“People have been in this to make a quick buck and having ‘number go up’,” Allen added, referring to a popular boast among crypto devotees about their market gains.

Line chart of The price of bitcoin ($) showing Bitcoin's price has recovered to almost $50,000 after a series of high profile crypto scandals

US regulators, nervous of the scandals that have plagued the crypto world in recent years, seem inclined to agree.

Although the SEC approved the ETFs, chair Gary Gensler was keen to stress that the agency had been pushed into its decision by a US federal appeals court ruling last summer. “We did not approve bitcoin,” he said.

He noted that underlying assets in other ETFs, such as metals, had consumer and industrial uses. “Bitcoin is primarily a speculative, volatile asset that’s also used for illicit activity including ransomware, money laundering, sanction evasion and terrorist financing.”

Fellow SEC Commissioner Caroline Crenshaw, who dissented from the approval, warned that spot markets remained open to fraud and manipulation.

Still, some in the industry see a newfound respectability for bitcoin, whose price has soared nearly 1,300 per cent over the past five years, far outstripping other assets.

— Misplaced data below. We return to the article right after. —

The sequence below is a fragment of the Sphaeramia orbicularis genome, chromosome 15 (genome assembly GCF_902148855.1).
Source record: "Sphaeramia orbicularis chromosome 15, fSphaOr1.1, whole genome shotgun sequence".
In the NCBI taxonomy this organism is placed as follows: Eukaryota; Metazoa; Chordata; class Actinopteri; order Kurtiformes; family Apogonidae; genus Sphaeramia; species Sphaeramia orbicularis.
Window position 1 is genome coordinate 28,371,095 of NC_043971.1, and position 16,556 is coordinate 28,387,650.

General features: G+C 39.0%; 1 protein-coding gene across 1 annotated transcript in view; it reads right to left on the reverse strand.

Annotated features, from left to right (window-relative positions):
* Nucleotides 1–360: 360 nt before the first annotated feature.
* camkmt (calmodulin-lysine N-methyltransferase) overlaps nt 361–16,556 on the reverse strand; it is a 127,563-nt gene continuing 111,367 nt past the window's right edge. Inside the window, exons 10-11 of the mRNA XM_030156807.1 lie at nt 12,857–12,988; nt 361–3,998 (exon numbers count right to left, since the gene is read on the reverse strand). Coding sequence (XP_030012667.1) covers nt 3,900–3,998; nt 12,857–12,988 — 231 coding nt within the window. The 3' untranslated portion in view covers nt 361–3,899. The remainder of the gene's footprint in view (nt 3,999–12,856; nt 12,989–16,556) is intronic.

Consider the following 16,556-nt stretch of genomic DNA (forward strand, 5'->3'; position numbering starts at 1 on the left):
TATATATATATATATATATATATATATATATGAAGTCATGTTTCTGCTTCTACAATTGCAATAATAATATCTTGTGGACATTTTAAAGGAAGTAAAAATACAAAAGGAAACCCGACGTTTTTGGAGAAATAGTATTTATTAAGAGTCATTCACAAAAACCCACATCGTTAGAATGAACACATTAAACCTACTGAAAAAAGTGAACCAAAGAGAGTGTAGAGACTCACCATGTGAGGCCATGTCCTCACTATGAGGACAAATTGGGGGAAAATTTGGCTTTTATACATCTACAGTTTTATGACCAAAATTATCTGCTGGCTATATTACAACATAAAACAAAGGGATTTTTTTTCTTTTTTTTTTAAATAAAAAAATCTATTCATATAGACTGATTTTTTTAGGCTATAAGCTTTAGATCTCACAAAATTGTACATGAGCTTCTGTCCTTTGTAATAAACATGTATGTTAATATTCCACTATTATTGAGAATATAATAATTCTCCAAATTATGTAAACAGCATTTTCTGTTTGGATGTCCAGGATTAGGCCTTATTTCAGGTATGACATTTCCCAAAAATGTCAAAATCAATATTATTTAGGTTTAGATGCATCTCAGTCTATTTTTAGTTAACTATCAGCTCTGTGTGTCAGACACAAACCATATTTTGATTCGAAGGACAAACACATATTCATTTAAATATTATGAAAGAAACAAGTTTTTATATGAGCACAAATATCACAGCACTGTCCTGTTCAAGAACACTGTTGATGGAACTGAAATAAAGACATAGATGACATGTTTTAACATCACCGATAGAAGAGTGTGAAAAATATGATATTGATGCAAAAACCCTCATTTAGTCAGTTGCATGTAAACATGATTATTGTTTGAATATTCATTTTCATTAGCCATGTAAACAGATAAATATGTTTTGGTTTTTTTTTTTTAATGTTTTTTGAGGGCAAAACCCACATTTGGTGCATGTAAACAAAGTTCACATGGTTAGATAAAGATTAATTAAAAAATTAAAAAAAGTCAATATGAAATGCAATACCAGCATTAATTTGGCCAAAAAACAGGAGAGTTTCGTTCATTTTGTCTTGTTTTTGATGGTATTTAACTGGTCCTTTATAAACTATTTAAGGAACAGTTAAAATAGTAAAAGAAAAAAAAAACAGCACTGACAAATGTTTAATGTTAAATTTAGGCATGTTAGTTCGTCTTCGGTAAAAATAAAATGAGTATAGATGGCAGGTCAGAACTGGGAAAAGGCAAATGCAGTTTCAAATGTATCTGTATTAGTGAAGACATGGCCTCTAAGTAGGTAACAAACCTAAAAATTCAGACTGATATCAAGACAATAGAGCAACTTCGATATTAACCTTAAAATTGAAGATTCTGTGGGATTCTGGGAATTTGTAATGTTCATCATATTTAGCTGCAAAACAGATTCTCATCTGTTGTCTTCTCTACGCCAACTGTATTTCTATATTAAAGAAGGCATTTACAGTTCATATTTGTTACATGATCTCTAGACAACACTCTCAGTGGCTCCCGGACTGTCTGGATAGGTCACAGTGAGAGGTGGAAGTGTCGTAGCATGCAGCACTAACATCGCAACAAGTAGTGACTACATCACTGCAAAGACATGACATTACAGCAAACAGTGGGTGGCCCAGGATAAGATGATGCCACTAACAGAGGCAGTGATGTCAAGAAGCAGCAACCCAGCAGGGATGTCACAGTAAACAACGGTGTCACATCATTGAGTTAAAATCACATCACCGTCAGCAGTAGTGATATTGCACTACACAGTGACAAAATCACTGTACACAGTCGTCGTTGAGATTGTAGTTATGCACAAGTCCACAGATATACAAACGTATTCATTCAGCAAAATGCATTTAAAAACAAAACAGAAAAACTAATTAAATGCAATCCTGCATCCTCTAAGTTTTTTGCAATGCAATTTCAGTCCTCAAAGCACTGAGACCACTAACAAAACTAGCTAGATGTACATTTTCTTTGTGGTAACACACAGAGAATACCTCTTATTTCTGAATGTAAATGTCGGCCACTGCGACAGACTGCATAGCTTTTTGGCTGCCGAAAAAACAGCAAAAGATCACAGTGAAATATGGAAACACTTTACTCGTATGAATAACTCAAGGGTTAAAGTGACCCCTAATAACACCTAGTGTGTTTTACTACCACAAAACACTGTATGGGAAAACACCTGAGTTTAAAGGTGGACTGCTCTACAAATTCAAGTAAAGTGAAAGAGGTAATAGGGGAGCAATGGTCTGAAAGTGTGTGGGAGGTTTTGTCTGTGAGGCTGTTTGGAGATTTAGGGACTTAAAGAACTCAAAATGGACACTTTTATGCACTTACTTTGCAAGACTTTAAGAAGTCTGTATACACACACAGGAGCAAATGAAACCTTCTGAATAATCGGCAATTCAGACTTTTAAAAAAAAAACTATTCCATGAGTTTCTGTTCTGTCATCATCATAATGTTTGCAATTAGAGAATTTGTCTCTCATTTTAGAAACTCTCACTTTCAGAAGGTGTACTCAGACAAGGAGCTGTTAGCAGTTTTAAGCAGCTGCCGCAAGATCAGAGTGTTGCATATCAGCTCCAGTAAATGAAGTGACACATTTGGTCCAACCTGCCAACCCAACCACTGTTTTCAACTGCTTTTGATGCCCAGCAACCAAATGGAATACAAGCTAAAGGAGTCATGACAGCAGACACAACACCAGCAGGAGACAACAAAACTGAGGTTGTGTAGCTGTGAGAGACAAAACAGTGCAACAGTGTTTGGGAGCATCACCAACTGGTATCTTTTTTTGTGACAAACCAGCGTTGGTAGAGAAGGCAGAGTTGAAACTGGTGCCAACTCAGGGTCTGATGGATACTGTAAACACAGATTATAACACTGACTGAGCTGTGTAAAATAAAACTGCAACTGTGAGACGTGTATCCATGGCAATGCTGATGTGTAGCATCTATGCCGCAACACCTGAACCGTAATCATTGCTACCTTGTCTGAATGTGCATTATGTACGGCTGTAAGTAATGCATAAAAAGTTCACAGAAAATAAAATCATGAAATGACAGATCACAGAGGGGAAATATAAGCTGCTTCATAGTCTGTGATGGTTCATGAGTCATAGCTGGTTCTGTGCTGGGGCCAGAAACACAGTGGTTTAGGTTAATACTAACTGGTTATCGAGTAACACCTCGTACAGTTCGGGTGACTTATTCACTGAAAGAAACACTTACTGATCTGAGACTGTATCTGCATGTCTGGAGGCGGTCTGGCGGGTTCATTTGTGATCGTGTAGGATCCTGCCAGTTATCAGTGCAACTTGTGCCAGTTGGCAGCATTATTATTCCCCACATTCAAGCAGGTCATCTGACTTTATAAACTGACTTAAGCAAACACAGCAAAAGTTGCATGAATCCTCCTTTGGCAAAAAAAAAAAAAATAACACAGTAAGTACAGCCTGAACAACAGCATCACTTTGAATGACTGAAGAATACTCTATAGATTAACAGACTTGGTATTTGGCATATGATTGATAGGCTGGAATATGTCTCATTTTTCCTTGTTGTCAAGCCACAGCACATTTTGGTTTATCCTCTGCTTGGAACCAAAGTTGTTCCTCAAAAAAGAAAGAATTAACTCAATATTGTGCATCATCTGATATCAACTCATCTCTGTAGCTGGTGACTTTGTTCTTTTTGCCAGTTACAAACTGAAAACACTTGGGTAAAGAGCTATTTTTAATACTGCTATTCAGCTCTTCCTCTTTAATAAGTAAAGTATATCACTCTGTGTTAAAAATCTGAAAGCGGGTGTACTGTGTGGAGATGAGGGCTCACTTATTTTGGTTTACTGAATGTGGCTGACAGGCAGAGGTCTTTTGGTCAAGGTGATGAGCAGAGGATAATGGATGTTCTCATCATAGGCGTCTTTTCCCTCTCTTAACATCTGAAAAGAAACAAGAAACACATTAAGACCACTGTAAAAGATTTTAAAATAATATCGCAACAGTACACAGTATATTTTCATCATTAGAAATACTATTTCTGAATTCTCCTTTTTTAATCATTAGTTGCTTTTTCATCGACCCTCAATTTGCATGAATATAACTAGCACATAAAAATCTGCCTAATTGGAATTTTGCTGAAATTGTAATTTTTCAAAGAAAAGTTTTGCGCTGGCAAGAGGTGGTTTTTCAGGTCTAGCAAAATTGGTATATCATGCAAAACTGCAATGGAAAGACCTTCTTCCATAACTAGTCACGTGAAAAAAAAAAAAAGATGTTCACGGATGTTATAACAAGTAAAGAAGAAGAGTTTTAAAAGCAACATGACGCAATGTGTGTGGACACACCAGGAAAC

“I think a lot of the libertarian vision was frauds and the shitcoins,” Andrew Bond, senior research analyst at Rosenblatt Securities, referring to smaller cryptocurrencies often launched to make a quick profit for their founders. “If you look at where there’s been regulatory action, where there’s been problems with the crypto space, it hasn’t been bitcoin.”

Crypto advocates are hoping that the ETFs will boost the bitcoin price because the issuers will be required to buy the token on behalf of their customers. The coins will be held at a custodian, and the issuer will create and redeem shares to represent the owners’ share of the pool.

Jad Comair, founder of digital asset investor Melanion Capital, bought his first bitcoin in 2013. “You had all these technological hurdles,” he said. “I was really worried about losing my phone and as a result losing my bitcoin forever. Now, you’re in the hands of the biggest players in finance like BlackRock and Fidelity, and you know they’re going to take all the necessary measures to safeguard people’s assets.”

The greatest impact may yet be on the crypto exchanges which have been the only option for people who want to hold bitcoin for the long term.

“There will now be a bifurcated market in crypto,” said Alison Jimenez, president of Dynamic Securities Analytics, a securities litigation consultancy. “Those that still want to trade crypto will still go to these exchanges. Those that want to hold bitcoin as an investment will just take the simpler and more straightforward ETF route.”

For some, the introduction of regulated third parties like custodians, exchanges, asset managers and market makers is an example of another emblem of a counterculture that became commoditised by mainstream finance.

James Angel, associate professor at Georgetown University, pointed out that alcohol and cannabis had once been illegal but have since become traded assets.

“In the same way, bitcoin was seen as an outlaw outside of the respectable space of investments, and now it’s taking its place in the old boys’ club,” he said. “Wall Street is really good at selling stuff, they’ll sell anything they can make a buck on.”